An Interview with Movie Director Rob Hardy
This year, 2005, the movie industry takes another stab at the genre, as the heartfelt cinematic feature The Gospel hits theaters on October 7, 2005. GOSPELflava.com caught up with the movieís director Rob Hardy to get more insight into one of gospel musicís most anticipated events.
Rob Hardy, along with business partner Will Packer are no strangers to the film industry. Nearly a decade ago, the tandem produced the erotic thriller, Trois. However, the embryo for The Gospel was in Hardyís heart even then. "We wanted to go in a different direction creatively and I had been thinking about telling the story of the Prodigal Son," says the director. "We were trying to write something, but it wasnít feeling organic enough. Then a few years later, our executive producer, Holly Davis Carter, put me in a room with Fred Hammond. The result of that conversation took the initial concept that I had and took it to another place. Thatís really what laid the foundation for ĎThe Gospelí."
"Fred was great," says Hardy. "Obviously, he comes from a spiritual background. What we talked about was the overall story idea. We talked about the Prodigal Son. We talked about nuances to make it relevant to today as well as something that would be authentic to the Christian community. Once I began writing, it was important to get Fred and Hollyís input on this, from a creative place to make sure that what we were writing was authentic."
Transitioning from his breakthrough hit, Trois into a movie like The Gospel may seem like a stretch but was really Hardyís desire all along. "Iíve been trying to go in a different creative direction for a while," admits Hardy. "However, the studioís perspective was, ĎHey, the erotic thriller works, so we want you guys to do that.í I had been struggling to do something different. So, when The Gospel came, it gave me the opportunity to make a drama, not a comedy, about real people dealing with real things. I was able to model it after people that I saw in my own community. I modeled some things after myself and made a film that I felt like Iíd want to see as a consumer."
The movie, which stars Boris Kodjoe, Clifton Powell, and Tamyra Gray, is a modern day rendition of the story of the Prodigal Son. "Itís about a young singer who grows up in the church as a preacherís kid," reveals Hardy. "Tragedy strikes, so he leaves and he turns his back on his father, his fatherís church, and God. He goes on the biggest tour of his life. Heís an R&B superstar. He finds out that thereís another tragedy at home. He comes back to find his old nemesis taking over the church and leading it in a questionable direction. Heís got issues with his label, his father, and relationship issues that send him on a collision course with his salvation."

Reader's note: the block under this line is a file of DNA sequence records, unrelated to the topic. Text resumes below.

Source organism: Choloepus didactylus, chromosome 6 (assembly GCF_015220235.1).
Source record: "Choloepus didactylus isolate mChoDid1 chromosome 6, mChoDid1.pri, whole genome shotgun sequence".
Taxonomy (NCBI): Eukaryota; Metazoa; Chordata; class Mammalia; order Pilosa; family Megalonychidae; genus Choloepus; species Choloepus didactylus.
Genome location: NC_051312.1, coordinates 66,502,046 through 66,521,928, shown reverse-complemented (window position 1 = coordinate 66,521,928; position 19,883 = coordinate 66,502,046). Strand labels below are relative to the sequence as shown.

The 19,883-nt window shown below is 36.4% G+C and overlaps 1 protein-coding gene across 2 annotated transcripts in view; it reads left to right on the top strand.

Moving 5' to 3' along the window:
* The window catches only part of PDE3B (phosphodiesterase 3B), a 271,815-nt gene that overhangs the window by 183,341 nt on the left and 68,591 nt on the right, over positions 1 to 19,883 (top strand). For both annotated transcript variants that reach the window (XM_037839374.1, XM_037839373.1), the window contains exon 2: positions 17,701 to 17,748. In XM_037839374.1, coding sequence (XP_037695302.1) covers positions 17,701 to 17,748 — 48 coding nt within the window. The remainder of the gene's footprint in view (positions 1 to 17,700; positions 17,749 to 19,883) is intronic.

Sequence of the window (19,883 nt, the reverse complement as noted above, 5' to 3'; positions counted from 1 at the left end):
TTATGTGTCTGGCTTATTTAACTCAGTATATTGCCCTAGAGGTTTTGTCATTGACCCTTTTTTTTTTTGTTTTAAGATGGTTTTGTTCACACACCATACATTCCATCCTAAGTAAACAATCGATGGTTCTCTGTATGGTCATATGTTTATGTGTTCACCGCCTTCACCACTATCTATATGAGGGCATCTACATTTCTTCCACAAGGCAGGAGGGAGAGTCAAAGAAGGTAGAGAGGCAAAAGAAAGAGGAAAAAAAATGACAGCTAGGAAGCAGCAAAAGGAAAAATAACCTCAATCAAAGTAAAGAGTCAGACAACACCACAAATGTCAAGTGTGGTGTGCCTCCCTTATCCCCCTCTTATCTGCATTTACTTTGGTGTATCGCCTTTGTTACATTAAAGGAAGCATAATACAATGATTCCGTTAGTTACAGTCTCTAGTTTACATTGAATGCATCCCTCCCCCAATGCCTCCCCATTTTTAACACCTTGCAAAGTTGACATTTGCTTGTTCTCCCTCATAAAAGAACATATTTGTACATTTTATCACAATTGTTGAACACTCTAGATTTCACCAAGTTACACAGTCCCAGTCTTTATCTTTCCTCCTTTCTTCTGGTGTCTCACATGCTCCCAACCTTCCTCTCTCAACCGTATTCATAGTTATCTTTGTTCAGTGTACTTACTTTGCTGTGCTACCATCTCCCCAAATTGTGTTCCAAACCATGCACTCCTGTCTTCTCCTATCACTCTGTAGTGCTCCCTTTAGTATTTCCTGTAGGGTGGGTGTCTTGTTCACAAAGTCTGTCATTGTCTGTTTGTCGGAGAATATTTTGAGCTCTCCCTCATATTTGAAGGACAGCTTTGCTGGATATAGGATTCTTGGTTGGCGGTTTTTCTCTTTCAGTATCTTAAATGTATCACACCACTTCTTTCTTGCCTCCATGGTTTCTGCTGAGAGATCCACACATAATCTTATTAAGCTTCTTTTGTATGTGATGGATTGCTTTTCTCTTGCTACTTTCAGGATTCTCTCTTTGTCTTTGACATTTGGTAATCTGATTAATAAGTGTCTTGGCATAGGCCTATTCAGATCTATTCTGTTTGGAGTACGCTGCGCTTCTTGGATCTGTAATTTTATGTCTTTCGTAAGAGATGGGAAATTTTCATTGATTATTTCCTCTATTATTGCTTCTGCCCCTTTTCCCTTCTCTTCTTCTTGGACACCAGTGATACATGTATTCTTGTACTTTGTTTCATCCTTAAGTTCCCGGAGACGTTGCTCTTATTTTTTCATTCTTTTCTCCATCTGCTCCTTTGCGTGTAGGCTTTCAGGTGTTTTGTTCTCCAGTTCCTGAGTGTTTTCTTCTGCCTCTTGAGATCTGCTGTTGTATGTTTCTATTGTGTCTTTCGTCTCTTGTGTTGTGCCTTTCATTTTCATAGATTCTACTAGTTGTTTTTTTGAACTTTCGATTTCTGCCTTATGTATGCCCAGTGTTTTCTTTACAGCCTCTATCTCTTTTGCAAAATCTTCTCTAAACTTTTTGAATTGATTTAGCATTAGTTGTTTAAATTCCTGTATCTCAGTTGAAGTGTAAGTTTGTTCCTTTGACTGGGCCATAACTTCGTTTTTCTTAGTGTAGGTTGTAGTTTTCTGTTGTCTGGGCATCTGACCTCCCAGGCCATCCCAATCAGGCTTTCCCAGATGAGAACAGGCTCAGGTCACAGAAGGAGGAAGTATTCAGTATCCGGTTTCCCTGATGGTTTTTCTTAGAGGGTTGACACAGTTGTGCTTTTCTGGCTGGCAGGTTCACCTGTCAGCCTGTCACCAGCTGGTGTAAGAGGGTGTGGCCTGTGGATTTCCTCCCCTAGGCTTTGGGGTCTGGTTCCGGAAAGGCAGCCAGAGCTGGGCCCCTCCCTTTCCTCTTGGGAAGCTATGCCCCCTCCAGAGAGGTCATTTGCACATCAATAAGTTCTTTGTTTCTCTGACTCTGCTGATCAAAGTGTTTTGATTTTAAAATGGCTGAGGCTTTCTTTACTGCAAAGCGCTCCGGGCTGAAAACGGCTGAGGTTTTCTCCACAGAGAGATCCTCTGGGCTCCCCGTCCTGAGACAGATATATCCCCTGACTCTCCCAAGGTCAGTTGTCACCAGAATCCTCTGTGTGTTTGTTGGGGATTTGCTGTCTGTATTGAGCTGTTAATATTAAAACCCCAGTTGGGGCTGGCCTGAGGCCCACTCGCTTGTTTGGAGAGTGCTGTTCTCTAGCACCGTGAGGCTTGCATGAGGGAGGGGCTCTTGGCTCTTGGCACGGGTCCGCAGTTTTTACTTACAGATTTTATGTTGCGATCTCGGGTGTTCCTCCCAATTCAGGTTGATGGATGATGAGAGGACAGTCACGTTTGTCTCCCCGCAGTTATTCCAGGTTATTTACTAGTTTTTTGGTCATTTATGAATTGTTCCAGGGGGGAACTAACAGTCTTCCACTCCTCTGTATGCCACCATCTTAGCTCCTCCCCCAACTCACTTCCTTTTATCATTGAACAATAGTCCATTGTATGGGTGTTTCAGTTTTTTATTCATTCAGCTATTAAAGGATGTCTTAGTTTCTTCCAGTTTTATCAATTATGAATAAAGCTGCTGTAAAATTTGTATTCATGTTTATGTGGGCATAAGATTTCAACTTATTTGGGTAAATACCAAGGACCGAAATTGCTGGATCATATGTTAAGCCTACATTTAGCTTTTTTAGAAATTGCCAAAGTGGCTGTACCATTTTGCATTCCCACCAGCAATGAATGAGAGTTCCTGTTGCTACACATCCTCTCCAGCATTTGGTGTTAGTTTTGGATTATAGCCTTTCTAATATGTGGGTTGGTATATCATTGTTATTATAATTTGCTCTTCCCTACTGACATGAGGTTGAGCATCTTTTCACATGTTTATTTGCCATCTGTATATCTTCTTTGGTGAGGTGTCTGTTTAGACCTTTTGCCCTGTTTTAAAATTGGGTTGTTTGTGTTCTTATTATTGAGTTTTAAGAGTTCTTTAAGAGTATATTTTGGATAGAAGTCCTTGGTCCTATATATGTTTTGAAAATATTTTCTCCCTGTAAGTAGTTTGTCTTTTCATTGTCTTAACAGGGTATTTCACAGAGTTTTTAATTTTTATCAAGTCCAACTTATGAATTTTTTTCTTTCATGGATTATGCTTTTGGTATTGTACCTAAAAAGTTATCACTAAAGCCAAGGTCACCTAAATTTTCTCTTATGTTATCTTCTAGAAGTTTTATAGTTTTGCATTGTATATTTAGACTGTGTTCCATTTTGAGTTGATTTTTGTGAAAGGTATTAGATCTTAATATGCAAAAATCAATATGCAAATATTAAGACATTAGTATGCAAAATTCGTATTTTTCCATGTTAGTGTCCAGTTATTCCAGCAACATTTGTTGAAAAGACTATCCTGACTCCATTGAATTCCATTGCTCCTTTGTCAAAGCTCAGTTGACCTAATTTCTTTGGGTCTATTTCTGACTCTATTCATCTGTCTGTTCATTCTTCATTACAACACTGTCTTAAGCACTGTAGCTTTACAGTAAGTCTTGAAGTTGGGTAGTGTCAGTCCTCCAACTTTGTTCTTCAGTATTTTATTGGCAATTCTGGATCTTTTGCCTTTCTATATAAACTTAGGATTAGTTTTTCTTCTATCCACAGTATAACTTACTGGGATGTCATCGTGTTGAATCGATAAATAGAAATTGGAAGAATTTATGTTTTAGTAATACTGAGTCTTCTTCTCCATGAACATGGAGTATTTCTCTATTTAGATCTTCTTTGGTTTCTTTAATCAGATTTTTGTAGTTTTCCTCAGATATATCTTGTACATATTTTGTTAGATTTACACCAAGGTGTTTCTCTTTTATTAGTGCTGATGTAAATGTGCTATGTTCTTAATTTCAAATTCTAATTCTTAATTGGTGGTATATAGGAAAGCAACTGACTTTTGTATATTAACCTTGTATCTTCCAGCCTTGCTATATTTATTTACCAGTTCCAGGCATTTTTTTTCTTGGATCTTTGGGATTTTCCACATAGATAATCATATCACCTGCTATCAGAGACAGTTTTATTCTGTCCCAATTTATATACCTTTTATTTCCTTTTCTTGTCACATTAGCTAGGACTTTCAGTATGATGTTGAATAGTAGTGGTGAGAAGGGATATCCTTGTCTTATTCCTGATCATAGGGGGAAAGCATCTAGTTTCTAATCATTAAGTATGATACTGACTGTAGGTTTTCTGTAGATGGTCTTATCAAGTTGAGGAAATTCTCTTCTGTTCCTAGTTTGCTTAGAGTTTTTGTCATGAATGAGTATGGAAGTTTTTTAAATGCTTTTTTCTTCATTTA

In a time where society struggles with political and economic issues, spirituality remains at the forefront of the minds of many, thusly making this effort so pivotal. "At this time, so many people are on two extremes as far as religion and spirituality are concerned," states the director. "Youíve got some people who are very involved in the religious aspects of their lives. Thatís what they see and what they live. Then you have another generation of people that are the complete opposite. So I wanted to have something that could bridge both of them. I wanted something that could be relevant and authentic for the people of that community but it could make the guy in Philadelphia, Pennsylvania who doesnít go to church say, ĎI can relate to this and I see myself in that guy."
Hardy took great joy in partnering with the biggest names in the gospel music industry to bring this concept to fruition. From Donnie McClurkin to Yolanda Adams to Martha Munizzi, the gospel community is well represented in this film. "Bringing gospel music into this project was essential because, when you tell a dramatic story, the gospel aspect of it helps lighten the load," shares Hardy. "What you donít want to do in a movie like this is preach to people. The gospel music is the glue that holds everything together. You find yourself getting the full experience through the music, jamming to the music, and then you realize that there is also this great story. Those gospel artists were essential for that because weíre so used to inviting them into our home. Weíre so used to saying, ĎMan, when I need someone to minister to my soul, Iím going to put on some Donnie McClurkin or Hezekiah Walker.í Now you have those people in there, so it makes the transition. Since the Hollywood actors provide the acting aspects that make this a real movie, the gospel stars give you more of the seeds of authenticity that make it seem like a real movie about gospel music, the gospel, and the spiritual struggle."